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Ending British complicity in Gaza war crimes could influence election outcome

October 7, 2014 at 11:35 am

On May 5, 2010, support for the Liberal Democrats flourished; many were swayed by their position on the Middle East, disillusioned by 10 years of Tony Blair. In the years preceding the general election they spearheaded demonstrations against the invasions of Iraq and Afghanistan and were a permanent face at rallies denouncing Islamophobic, anti-terror legislation and Israeli atrocities in Palestine.

Entering into a coalition with the Conservatives restricted the Lib Dems’ power to act on their pre-election pledges. They began with a limited number of MPs, many who went on to take government positions, which severely hampered their ability to be the voice of reason. In some respects they have pressed ahead despite this. Nick Clegg recently echoed the calls he made in 2009 for an arms embargo on Israel in light of the recent attack on the Gaza Strip which left over 2,000 Palestinians dead, most of whom were civilians, including some 500 children.

Yet just a few months after entering office the deputy prime minister had already declared his support for a law which granted immunity to suspected war criminals from “friendly” states. An overwhelming majority of Lib Dem MPs signed an Early Day Motion to keep the law unaltered. The legislation was amended anyway which meant officials accused of war crimes can now visit Britain without fear of prosecution.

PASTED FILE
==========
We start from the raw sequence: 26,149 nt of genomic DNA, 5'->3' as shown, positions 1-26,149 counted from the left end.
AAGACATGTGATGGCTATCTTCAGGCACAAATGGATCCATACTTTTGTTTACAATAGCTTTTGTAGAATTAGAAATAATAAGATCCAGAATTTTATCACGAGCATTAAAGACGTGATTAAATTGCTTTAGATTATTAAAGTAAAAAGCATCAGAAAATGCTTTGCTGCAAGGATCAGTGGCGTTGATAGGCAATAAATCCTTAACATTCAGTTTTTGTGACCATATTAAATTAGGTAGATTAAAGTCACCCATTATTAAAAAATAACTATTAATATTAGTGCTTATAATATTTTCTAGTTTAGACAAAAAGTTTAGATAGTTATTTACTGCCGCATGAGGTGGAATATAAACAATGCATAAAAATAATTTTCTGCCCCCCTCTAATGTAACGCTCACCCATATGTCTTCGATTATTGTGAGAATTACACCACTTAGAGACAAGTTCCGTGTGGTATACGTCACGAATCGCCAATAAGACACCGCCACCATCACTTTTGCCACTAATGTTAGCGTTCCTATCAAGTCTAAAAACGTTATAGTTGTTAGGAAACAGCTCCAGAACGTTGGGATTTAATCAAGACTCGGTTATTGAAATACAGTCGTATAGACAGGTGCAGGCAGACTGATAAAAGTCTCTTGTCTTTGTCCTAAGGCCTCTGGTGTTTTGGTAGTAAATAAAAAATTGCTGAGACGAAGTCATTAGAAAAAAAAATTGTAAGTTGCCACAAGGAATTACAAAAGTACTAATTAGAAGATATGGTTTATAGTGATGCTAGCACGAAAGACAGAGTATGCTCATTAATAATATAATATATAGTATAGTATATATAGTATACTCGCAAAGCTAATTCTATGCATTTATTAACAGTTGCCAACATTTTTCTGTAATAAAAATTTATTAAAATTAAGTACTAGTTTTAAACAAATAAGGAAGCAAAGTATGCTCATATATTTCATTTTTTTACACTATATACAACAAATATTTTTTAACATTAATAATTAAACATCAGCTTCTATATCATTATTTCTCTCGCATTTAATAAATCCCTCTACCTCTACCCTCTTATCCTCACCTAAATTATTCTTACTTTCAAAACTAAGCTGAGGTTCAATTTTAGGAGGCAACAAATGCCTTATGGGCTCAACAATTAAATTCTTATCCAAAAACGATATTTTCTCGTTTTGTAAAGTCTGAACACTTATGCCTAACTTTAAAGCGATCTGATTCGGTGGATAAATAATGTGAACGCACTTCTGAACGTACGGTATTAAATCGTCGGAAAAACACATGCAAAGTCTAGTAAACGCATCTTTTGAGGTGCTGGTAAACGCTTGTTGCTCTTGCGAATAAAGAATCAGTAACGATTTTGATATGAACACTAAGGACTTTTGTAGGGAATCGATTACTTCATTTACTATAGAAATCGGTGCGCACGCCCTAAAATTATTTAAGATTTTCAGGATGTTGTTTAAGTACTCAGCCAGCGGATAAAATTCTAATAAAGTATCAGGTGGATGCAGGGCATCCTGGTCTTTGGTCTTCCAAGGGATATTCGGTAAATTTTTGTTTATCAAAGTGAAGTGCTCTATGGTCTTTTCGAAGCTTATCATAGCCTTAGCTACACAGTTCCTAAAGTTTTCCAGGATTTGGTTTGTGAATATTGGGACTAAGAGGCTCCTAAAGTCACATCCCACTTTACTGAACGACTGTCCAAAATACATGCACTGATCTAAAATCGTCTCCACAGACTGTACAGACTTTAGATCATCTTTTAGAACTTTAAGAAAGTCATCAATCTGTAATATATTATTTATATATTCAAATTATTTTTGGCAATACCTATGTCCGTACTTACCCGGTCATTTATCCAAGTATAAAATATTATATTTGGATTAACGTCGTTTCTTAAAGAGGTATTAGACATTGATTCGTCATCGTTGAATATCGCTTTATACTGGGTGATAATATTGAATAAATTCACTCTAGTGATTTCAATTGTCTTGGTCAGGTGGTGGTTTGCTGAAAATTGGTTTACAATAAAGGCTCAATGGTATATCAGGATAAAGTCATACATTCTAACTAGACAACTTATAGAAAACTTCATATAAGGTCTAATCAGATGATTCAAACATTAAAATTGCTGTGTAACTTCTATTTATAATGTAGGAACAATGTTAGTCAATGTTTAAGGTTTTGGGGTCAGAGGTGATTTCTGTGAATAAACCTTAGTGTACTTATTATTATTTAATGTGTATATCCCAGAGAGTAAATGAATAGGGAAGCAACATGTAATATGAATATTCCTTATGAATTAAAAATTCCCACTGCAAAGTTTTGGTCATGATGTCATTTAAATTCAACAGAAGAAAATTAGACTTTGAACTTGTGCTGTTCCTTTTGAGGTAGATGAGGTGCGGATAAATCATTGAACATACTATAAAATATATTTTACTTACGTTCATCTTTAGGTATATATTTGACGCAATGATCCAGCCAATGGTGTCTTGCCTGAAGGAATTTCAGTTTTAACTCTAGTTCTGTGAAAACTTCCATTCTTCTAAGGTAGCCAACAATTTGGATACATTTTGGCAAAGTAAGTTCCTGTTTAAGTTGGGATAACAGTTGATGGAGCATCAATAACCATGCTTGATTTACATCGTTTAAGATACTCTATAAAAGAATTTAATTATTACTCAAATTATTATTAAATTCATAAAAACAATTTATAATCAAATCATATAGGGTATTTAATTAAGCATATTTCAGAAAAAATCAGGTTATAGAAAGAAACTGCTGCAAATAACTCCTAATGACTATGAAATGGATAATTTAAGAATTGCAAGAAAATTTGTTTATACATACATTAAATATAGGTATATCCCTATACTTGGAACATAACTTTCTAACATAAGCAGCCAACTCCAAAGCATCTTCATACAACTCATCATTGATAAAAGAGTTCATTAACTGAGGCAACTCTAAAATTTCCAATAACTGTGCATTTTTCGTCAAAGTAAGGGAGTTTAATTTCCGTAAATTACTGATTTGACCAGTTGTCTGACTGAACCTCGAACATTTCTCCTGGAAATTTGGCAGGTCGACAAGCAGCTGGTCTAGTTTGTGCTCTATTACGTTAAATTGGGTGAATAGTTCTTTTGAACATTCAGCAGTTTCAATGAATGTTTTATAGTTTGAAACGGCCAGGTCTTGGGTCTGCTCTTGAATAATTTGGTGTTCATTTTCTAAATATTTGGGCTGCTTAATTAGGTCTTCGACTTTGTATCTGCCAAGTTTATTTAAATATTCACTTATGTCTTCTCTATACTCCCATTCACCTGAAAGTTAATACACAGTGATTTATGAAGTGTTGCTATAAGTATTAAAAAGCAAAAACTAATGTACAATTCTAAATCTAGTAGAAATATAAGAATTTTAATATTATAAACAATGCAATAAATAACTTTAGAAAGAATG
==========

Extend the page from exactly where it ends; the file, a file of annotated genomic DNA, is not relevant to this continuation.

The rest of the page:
In December 2009, Tzipi Livni, a key architect of the 2008-2009 Israeli war on Gaza, cancelled a trip to London after a Westminster magistrate’s court issued an arrest warrant. Thanks to this change in universal jurisdiction law she was granted “special mission” status and was able to visit London in 2011 and later in 2014.

Whilst changes to the law were put in motion under Gordon Brown, the Lib Dems seemed to forget their opposition on changing the legislation once they came into government.

At a Prime Ministers Questions in 2010, filling in for David Cameron, Clegg said that the former foreign secretary Jack Straw would have to account for his role in the illegal decision to invade Iraq. He later clarified his position and insisted this was a long-held personal opinion, rather than an official view of the government. The Lib Dems won huge respect as the only mainstream party that didn’t support the war on Iraq.

The fact that Nick Clegg has gone up against David Cameron on pushing for an arms embargo shows that there is still a swathe of support left in his party for a fair policy on the Middle East. This is reminiscent of the backing the Palestinian cause enjoyed from the Lib Dems prior to their term in government.

Recently, thousands of protestors took to the streets to protest against the Israeli war on Gaza and the government’s silence over the massacre that took place. A lack of policy change even led to Baroness Sayeeda Warsi’s resignation from government.

With a general election in less than eight months, the Lib Dems have a chance to become the voice of reason once again. If they follow through on an arms embargo, so British weapons are not used to violate international law and kill Palestinian children, perhaps they will have a chance to set a more balanced agenda on the Middle East.

The views expressed in this article belong to the author and do not necessarily reflect the editorial policy of Middle East Monitor.